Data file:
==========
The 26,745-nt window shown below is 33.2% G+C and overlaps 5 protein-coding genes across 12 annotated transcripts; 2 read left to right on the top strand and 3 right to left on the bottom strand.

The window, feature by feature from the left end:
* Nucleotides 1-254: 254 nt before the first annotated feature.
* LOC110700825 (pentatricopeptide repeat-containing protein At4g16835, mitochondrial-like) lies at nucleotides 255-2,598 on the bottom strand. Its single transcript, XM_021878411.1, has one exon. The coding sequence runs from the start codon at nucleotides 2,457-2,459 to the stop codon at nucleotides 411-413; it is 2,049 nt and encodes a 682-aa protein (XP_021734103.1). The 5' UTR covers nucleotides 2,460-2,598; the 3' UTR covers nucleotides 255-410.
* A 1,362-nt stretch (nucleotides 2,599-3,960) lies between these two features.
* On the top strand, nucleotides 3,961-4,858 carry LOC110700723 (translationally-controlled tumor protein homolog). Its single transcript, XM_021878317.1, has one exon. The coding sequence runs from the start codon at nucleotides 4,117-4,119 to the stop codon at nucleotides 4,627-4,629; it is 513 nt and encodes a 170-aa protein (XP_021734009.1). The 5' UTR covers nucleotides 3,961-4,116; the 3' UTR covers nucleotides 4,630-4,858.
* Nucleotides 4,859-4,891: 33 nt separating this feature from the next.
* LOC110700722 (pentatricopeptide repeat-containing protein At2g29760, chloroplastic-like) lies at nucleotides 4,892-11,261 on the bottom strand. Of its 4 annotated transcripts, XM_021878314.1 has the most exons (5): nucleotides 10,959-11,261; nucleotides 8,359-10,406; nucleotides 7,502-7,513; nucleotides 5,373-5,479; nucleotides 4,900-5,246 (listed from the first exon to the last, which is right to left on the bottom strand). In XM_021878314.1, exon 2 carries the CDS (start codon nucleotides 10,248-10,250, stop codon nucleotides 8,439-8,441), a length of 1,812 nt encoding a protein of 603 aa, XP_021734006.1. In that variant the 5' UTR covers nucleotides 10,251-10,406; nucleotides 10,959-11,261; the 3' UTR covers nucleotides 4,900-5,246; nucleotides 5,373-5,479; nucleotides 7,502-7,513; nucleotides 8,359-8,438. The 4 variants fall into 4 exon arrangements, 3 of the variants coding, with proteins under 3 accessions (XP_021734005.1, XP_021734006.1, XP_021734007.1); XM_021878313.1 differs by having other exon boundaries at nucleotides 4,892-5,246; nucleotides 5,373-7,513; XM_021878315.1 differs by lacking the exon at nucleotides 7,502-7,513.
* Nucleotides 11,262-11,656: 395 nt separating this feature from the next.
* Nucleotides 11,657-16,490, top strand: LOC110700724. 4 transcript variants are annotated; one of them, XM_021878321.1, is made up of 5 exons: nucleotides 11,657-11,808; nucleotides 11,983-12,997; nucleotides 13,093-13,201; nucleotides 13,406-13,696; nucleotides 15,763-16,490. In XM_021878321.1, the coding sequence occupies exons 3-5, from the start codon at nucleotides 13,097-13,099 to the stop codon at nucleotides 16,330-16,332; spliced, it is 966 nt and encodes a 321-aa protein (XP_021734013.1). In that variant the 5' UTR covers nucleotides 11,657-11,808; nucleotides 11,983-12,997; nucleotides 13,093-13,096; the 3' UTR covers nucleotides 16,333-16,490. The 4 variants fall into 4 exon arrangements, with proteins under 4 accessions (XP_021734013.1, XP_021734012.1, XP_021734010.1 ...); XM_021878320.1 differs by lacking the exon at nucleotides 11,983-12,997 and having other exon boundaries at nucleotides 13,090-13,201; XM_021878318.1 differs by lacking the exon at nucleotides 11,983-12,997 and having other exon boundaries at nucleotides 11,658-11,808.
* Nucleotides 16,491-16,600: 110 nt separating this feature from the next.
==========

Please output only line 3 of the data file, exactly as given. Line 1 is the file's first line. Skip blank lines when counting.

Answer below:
* Nucleotides 1-254: 254 nt before the first annotated feature.